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The ACCU passes on review copies of computer books to its members for them to review. The result is a large, high quality collection of book reviews by programmers, for programmers. Currently there are 1918 reviews in the database and more every month.
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Title:
Web Developer.com - Guide To Creating 3-D Worlds
Author:
O'Neill&Muir
ISBN:
0 471 15944 1
Publisher:
Wiley
Pages:
328pp+CD
Price:
£27.50
Reviewer:
Steve Dicks
Subject:
internet; graphics
Appeared in:
11-5
This book starts off promising much - a viable alternative to VRML for creating 3D 'virtual reality' web sites. In practise it doesn't really deliver anything revolutionary; the RAVE (Realtime Authoring for Virtual Environment) CGI program (obviously hastily ported to Intel Linux, as it isn't mentioned everywhere as a supported platform) turns out to be nothing more that a config-file driven engine for delivering dynamic navigation through a set of pre- created views. This is something which could (and maybe should) have been done using static transformation; the author's suggested approach to this is to hand-edit a standard HTML template. As a reasonably accomplished Perl programmer I was crying out for a scripting approach which could have achieved the same end result; I felt that the authors think far too highly of their CGI engine and its capabilities.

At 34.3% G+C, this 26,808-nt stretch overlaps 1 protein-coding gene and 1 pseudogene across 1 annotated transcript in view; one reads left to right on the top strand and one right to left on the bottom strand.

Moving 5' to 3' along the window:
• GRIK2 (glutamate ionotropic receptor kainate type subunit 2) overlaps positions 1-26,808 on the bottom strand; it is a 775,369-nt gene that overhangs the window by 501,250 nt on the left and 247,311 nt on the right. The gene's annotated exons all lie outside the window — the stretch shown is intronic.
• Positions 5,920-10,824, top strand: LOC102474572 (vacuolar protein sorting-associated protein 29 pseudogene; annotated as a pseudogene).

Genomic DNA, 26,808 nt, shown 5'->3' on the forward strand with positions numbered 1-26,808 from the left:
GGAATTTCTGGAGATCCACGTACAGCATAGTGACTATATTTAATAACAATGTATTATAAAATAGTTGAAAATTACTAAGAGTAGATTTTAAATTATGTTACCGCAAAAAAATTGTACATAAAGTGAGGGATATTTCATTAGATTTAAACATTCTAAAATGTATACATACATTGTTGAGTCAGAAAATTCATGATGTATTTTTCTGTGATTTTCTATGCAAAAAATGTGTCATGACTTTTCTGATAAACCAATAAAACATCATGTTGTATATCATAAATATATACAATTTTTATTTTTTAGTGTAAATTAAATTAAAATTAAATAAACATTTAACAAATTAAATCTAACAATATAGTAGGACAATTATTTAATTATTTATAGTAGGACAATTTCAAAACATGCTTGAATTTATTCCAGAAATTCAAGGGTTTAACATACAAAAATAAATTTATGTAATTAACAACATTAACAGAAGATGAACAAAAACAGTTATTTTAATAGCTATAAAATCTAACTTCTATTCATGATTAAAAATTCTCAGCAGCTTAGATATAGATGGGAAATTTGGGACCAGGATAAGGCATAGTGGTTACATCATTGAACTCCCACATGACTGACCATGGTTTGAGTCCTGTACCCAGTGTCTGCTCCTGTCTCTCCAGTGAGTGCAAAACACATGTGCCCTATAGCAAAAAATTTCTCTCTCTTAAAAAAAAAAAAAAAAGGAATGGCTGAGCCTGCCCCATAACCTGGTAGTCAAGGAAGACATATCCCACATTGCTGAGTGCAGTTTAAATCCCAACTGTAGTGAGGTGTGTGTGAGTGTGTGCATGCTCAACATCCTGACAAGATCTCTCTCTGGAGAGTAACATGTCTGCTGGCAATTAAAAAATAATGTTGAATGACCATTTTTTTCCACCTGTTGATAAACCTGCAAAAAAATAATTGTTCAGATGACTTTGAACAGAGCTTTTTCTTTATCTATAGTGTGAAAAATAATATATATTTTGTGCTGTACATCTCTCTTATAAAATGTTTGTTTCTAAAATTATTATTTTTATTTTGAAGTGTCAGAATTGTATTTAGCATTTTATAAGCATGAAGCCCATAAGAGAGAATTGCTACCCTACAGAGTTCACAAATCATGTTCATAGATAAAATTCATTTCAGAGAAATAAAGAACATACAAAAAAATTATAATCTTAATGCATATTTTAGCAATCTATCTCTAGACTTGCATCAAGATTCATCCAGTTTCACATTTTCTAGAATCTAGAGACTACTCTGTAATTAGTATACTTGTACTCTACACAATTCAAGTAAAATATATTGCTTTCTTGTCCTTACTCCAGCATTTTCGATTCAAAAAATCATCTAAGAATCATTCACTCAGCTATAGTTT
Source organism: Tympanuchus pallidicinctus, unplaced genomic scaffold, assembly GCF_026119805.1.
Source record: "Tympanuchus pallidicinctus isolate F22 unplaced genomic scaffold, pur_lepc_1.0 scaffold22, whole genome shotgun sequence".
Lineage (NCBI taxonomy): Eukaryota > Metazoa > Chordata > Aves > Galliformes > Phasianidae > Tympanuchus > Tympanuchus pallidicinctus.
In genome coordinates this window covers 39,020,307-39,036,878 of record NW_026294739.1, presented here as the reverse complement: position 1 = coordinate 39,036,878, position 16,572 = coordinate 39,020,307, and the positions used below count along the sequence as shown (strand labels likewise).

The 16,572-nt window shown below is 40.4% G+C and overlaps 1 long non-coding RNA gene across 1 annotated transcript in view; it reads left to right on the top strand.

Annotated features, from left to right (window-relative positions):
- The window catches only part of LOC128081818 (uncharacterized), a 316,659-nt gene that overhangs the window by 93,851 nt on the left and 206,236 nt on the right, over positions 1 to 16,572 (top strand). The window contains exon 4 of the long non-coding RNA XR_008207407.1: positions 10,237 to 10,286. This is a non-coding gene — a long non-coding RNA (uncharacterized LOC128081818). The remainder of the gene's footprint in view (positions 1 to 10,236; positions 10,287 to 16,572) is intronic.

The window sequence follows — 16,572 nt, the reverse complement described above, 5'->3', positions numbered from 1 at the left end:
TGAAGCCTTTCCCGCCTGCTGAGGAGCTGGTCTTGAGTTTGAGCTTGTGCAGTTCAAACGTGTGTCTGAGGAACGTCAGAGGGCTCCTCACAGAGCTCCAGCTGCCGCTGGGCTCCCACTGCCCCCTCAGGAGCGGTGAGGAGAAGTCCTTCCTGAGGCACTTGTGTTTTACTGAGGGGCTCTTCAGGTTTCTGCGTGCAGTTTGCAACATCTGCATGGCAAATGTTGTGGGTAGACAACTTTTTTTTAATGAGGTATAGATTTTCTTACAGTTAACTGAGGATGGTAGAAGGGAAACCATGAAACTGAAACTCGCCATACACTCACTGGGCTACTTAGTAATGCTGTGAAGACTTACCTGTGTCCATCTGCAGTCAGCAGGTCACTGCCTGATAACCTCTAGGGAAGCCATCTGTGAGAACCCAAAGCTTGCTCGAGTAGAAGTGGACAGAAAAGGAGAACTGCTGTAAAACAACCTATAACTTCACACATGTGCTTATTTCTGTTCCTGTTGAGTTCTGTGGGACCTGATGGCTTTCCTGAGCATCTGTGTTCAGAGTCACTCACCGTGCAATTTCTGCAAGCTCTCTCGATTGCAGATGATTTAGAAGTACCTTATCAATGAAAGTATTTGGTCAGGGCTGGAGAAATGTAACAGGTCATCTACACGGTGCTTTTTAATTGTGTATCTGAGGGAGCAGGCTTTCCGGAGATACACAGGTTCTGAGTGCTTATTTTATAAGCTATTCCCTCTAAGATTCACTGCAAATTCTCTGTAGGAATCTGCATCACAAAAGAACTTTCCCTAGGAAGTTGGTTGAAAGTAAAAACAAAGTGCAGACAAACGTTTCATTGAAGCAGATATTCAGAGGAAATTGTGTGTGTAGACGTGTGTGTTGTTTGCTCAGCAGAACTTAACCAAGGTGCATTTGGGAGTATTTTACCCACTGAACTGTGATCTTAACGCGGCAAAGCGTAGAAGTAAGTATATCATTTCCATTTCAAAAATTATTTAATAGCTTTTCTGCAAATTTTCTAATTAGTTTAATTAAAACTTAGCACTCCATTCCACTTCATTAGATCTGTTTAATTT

Having said that, about half of the book has much to commend it (mostly the early chapters) as it deals well with the design approaches required to create both 'real' and 'created' virtual worlds. It also contains both research and real feedback from the authors' own site (http://www.ancientsites.com/). However towards the end it starts to run out of ideas, focusing too heavily on the site itself rather than general principles.

Overall a good book containing many good basic concepts; but it could be shrunk to 2/3rds the size without loss of quality. A worthwhile buy if you have any interest in this area. However as the authors themselves note, the cost of both hardware and software to do even simple 3-D modelling is still prohibitive to the 'casual player', for all but the most basic of model-it-yourself virtual worlds.